Sunday, March 28, 2010

A pair of Buster Keaton movies

This week's Silent Sunday Nights feature on TCM brings us a pair of movies made by Buster Keaton. Sherlock, Jr. kicks off the night at midnight ET tonight, and is followed at 1:00 AM by The Navigator.

The Navigator follows Keaton's well-known plot formula: Boy loves Girl, but some circumstances prevent Boy from getting Girl. This time, Keaton's Boy is a member of the idle rich, who love the similarly idle rich Girl (Kathryn McGuire, who also plays The Girl in Sherlock Jr.) who lives across the street from him. Boy proposes to Girl, but she refuses. Boy tries to drown his sorrows by taking the sea cruise he would have taken had he gone on his honeymoon with Girl, but makes the mistake of getting on the wrong ship, one that's being scrapped, and finds himself the next morning adrift at sea. Interestingly, Boy gets the distinct feeling that there's somebody else aboard. It turns out that there is: it's The Girl. Drawn together by fate, the two have to try to survive aboard the ship, while getting somebody to find them and take them back to safety.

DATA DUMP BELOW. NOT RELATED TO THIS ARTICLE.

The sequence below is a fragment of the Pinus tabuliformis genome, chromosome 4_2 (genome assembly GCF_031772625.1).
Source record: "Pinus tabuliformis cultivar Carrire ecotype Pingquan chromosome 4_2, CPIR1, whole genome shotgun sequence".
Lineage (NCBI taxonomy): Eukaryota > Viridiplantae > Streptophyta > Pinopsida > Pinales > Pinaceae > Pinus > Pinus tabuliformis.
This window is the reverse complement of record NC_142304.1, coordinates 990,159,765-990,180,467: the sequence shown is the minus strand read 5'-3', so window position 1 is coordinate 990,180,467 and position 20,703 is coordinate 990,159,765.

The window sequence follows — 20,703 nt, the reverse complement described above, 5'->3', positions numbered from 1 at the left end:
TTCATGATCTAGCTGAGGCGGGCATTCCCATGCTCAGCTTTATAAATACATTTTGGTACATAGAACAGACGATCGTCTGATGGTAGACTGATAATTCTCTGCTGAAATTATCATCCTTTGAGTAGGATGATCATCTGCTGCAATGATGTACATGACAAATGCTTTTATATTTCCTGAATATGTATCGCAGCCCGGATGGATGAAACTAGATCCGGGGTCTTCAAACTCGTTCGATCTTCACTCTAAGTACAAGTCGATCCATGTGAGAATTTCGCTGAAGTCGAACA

It's an environment that's fertile ground for Keaton's brand of physical humor. Keaton had apparently wanted to do a ship-board movie for some time, and when one of his close associates found out that the US Navy was going to be scrapping a ship, it was decided that this would be the perfect chance for Keaton to have ready-made ship sets for a movie. Indeed, there is quite a bit of opportunity here for Keaton to give us some great visuals. First comes the scenes where his Boy thinks there's somebody else on the ship. We see The Girl, and we see how she too has come to believe that she's not alone on the boat. Both are searching for the possibly nonexistent other person, and they both just keep missing each other. Later, there's a scene of the two trying to make breakfast for two in an industrial galley, where everything is designed for two hundred. Finally, the ship runs aground, and Keaton has to get out and go underwater to repair the propeller. It's pretty remarkable underwater photography for 1924.

The Navigator may not be Buster Keaton's very best movie, but it's quite good, and can be enjoyed by young and old alike.

No comments: